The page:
@TMT – I did not see it as a serious question… but rather a rhetorical one…

      it don’t matter really – what the specifics of the innovation is – right?

      what matters is why would WE ever restrict – from the market – from competition in the market – ANY innovation as long as it was safe and beneficial to would-be customers?

      I think the VADA deal is no different than Uber… when you get right down to it… It’s would not matter whether it was Tesla or some other automobile innovation..

      by the way – did you guys realize that American car manufacturers – as well as others in the world – manufacture cars for Mexico that look just like ones made for the US – but they do not have air bags?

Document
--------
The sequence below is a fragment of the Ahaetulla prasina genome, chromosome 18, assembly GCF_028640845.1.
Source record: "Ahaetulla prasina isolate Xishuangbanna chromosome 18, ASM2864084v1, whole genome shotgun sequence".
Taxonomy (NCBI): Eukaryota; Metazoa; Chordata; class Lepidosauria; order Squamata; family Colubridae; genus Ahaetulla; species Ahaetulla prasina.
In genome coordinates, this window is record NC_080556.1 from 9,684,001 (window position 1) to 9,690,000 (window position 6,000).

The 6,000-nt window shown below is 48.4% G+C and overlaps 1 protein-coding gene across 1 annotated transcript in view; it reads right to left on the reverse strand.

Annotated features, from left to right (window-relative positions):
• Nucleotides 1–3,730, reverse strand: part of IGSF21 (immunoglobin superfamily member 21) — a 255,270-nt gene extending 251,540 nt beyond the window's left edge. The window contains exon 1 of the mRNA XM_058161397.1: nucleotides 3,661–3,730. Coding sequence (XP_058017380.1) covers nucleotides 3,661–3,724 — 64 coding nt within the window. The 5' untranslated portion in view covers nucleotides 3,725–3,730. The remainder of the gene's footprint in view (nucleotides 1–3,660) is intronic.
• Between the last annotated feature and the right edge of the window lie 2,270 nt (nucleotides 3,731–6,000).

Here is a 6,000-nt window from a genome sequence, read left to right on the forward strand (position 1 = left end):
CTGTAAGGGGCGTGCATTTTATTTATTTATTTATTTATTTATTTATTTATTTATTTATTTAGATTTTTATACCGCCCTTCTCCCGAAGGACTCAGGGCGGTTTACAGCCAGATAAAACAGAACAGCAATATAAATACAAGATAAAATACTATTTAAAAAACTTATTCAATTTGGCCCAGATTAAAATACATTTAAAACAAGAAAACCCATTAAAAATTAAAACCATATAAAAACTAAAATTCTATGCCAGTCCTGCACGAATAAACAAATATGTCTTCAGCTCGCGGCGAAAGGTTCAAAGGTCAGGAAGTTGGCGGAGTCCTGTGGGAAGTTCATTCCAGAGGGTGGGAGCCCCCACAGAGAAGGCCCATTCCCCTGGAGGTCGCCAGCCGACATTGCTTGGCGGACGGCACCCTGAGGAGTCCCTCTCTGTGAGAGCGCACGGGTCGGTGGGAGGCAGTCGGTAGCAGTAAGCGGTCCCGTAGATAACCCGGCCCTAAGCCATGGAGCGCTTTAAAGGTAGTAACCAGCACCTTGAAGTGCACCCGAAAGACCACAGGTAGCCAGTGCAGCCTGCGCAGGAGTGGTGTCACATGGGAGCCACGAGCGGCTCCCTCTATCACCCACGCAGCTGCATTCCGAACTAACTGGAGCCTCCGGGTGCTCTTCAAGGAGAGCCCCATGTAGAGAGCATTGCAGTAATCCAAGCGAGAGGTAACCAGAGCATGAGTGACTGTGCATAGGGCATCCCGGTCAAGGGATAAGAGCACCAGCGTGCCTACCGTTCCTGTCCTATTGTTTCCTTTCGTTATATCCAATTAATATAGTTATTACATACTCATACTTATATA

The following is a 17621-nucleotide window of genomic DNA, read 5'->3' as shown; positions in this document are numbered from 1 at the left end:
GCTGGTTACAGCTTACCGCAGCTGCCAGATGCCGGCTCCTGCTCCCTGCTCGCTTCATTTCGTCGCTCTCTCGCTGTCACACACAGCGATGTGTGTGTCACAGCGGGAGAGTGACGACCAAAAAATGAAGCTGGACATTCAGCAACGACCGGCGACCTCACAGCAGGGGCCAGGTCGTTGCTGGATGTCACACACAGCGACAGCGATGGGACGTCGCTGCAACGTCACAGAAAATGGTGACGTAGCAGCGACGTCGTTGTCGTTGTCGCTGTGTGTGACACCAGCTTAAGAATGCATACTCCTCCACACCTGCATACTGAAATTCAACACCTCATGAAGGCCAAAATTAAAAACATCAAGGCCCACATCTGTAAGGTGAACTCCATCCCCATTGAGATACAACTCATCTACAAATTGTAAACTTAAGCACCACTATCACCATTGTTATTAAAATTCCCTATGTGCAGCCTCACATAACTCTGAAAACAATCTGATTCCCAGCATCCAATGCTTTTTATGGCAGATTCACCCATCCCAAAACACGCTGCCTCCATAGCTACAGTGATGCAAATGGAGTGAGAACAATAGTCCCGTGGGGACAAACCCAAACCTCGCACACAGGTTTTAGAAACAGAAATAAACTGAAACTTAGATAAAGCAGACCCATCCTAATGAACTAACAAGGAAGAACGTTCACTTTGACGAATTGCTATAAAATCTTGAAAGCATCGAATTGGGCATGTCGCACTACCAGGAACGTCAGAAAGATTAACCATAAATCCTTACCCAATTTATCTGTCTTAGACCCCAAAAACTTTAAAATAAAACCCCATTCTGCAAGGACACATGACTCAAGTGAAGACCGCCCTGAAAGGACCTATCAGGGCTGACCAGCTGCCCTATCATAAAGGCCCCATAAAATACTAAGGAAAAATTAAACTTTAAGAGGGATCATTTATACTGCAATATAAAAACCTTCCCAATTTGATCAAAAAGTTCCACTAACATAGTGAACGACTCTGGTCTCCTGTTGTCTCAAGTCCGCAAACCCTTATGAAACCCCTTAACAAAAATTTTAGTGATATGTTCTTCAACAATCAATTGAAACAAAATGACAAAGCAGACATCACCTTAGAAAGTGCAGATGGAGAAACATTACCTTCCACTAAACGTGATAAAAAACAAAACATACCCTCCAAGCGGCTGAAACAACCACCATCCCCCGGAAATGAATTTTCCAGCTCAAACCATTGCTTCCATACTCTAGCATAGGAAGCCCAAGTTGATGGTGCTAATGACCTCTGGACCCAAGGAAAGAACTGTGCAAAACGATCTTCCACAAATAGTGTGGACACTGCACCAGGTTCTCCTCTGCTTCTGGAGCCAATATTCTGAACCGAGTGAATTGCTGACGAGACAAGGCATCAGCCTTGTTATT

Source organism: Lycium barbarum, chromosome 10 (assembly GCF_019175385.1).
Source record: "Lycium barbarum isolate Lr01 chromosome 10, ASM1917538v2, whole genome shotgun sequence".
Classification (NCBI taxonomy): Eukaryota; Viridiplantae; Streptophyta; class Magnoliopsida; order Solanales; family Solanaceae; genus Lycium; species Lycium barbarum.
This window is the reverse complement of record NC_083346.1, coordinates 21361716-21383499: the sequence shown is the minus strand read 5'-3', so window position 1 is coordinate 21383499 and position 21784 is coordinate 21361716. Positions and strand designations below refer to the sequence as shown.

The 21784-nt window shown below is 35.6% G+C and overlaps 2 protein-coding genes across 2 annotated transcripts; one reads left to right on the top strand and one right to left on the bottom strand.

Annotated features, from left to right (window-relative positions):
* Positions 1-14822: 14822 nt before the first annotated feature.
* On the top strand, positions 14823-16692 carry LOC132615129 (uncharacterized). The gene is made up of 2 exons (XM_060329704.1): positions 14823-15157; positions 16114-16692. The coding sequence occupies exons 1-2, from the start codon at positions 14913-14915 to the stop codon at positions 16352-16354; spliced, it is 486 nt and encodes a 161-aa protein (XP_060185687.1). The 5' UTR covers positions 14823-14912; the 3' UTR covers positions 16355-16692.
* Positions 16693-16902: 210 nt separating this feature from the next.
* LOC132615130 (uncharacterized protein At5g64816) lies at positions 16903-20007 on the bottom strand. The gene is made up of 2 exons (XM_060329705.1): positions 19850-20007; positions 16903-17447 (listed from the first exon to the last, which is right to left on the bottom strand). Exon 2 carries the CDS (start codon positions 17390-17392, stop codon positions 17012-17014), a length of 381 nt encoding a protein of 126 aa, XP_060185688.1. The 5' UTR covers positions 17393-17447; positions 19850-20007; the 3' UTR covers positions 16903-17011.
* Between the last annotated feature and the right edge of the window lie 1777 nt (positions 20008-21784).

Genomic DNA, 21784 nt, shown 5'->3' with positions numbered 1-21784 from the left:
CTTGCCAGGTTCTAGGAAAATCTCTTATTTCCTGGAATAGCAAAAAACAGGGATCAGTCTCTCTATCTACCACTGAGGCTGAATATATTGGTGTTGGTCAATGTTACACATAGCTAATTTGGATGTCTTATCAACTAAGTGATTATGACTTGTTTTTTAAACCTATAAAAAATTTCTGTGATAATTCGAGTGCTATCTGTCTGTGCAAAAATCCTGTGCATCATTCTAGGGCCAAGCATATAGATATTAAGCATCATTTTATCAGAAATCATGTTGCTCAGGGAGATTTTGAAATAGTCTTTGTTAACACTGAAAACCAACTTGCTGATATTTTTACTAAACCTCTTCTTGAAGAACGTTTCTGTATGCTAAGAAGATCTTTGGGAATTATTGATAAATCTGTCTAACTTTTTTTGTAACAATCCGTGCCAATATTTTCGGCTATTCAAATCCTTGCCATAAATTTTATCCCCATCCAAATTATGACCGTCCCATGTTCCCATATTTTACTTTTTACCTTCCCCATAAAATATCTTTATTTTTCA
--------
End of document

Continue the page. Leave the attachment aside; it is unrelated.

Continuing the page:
what do ya’ll think of that? Should the USA do like Mexico and leave it up to the customer to decide if they want to pay extra for air bags?

      let’s see how many “pro-govt” folks we have here… heh heh…

  10. TooManyTaxes Avatar

    My point is how do we justify one set of rules for Ford, GM, Honda, Toyota, etc. and another for Tesla. As I understand the rules, the former are forbidden to sell cars directly to the public. I can see good arguments on both sides of the issue – for dealerships and for direct sales. I don’t see an argument for restricting the former to sales through dealerships, while allowing Tesla to sell directly.

    What it looks like to me is more special rules for billionaires from the West Coast. Either restrict Tesla or rewrite Title 46.2:, Chapter 15 of the Code of Virginia.

    1. TMT – I don’t necessarily see it as one set of rules for the other automotive dealers and another for Tesla. In the early days, personal computers were mostly sold by specialty computer dealers. Then Dell came along and developed a way to provide a high level of customer service and a lower cost by selling computers directly to customers.